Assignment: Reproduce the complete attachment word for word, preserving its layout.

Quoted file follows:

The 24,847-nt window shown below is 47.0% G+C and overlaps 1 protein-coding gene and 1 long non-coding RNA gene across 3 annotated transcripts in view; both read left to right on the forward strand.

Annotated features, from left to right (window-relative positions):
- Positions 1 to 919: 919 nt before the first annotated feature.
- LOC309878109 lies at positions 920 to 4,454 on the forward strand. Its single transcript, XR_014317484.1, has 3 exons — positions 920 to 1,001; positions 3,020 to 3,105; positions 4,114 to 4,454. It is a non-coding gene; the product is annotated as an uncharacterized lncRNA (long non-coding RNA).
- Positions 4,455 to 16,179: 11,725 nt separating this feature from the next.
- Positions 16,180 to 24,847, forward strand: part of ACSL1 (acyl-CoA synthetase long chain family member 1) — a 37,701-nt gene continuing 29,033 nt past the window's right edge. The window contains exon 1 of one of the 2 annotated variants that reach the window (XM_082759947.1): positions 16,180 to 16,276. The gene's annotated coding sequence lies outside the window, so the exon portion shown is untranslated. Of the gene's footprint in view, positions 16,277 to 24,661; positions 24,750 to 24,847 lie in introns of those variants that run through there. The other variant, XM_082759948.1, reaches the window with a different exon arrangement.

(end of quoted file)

The 24,847-nt window shown below is 47.0% G+C and overlaps 1 protein-coding gene and 1 long non-coding RNA gene across 3 annotated transcripts in view; both read left to right on the forward strand.

Annotated features, from left to right (window-relative positions):
- Positions 1 to 919: 919 nt before the first annotated feature.
- LOC309878109 lies at positions 920 to 4,454 on the forward strand. Its single transcript, XR_014317484.1, has 3 exons — positions 920 to 1,001; positions 3,020 to 3,105; positions 4,114 to 4,454. It is a non-coding gene; the product is annotated as an uncharacterized lncRNA (long non-coding RNA).
- Positions 4,455 to 16,179: 11,725 nt separating this feature from the next.
- Positions 16,180 to 24,847, forward strand: part of ACSL1 (acyl-CoA synthetase long chain family member 1) — a 37,701-nt gene continuing 29,033 nt past the window's right edge. The window contains exon 1 of one of the 2 annotated variants that reach the window (XM_082759947.1): positions 16,180 to 16,276. The gene's annotated coding sequence lies outside the window, so the exon portion shown is untranslated. Of the gene's footprint in view, positions 16,277 to 24,661; positions 24,750 to 24,847 lie in introns of those variants that run through there. The other variant, XM_082759948.1, reaches the window with a different exon arrangement.